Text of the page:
Yet, Cemetery Junction doesn't connect on the emotional level Gervais and Merchant are clearly trying to hit. Too much of this -- the insolent pranks, the teary confrontation with parents, the secret love -- pops up in every other young-man-coming-into-his-own drama and here, it just feels stale. That's surprising, coming from Gervais and Merchant, who've excelled at taking moribund idioms, such as the sitcom, and injecting into them a pronounced vitality. Cemetery Junction just seems dead on arrival, a lovingly made tribute to the men's upbringing, but not enough of a movie to really hold interest. Here's hoping their next cinematic collaboration has a bit more life in it.
Cemetery Junction arrives on DVD with a 2.35:1 anamorphic widescreen transfer. Bathed in golden light and smeared with just a bit of grit, the image nevertheless looks clean, clear and sharp. There are no readily apparent visual defects, befitting a recently filmed production, and Remi Adefarasin's cinematography sparkles throughout the film.
The English, Dolby Digital 5.1 soundtrack matches the visuals, in terms of clarity and crispness. The vintage pop songs -- T Rex, Led Zeppelin, Elton John, etc. -- burst to life yet don't overwhelm the dialogue, which is heard clearly and free of distortion. French and Thai DD 5.1 tracks are included, as are optional English, French, Chinese, Korean and Thai subtitles.
Up first on this relatively full disc, a pair of commentaries: Gervais and Merchant sit for a track, as do the three lead actors, Cooke, Hughes and Doolan. The directors' commentary is as wry and witty as the film is leaden, suggesting period filmmaking is not their forte. Still, they sprinkle tidbits about the making of the film throughout, along with personal reminisces. The trio of actors, all of whom are unknown Stateside, spend much of their jovial track marveling at working with the star directing team and relaying behind-the-scenes info as well.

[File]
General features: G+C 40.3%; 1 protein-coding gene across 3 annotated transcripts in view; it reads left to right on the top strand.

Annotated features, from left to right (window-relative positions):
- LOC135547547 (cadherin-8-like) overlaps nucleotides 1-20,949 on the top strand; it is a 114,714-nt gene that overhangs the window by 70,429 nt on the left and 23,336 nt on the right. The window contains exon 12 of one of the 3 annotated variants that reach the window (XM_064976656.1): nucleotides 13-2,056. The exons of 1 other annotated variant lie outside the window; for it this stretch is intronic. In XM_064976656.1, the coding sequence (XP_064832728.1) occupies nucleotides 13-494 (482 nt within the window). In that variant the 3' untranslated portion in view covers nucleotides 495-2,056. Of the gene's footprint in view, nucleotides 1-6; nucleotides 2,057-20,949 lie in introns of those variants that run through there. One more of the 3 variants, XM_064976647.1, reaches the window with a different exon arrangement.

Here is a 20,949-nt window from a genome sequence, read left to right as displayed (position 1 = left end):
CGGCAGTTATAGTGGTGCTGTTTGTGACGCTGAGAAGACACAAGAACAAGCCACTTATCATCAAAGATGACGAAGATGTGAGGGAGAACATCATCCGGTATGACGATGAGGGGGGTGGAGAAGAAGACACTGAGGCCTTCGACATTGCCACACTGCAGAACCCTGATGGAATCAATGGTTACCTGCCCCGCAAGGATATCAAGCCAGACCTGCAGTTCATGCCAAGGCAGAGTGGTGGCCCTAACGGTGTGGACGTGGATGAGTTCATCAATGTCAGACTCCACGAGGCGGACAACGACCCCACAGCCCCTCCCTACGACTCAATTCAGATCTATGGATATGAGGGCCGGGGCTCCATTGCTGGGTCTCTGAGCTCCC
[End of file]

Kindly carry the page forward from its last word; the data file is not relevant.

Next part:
Ten deleted scenes (presented in anamorphic widescreen) are included, playable individually or together for an aggregate of 13 minutes, 47 seconds. A 13 minute, 43 second blooper reel (presented in anamorphic widescreen) is also included, along with a pair of featurettes. "The Directors: A Conversation with Ricky Gervais and Stephen Merchant" is presented in anamorphic widescreen, runs 15 minutes, eight seconds and covers similar territory to their commentary track. Likewise, the 10 minute, 15 second "The Lads Look Back: The Stars Discuss Cemetery Junction" (presented in anamorphic widescreen) finds the trio of actors -- Cooke, Hughes and Doolan -- holding forth about their experiences, only occasionally overlapping with their commentary track.
Over the last five years, British comic genius Ricky Gervais has built quite the cinematic resume. As if cementing his pop cultural legacy with The Office and Extras was not enough, Gervais and, to a lesser extent, his creative partner Stephen Merchant, have seized their opportunity to make a handful of idiosyncratic, startlingly thoughtful comedies. Cemetery Junction is not one of those, unfortunately. A grab bag of coming-of-age cliches undermines the able cast, just as Gervais and Merchant's seeming sentimentality undoes any hints of fresh thinking in this well-worn genre. Rent it.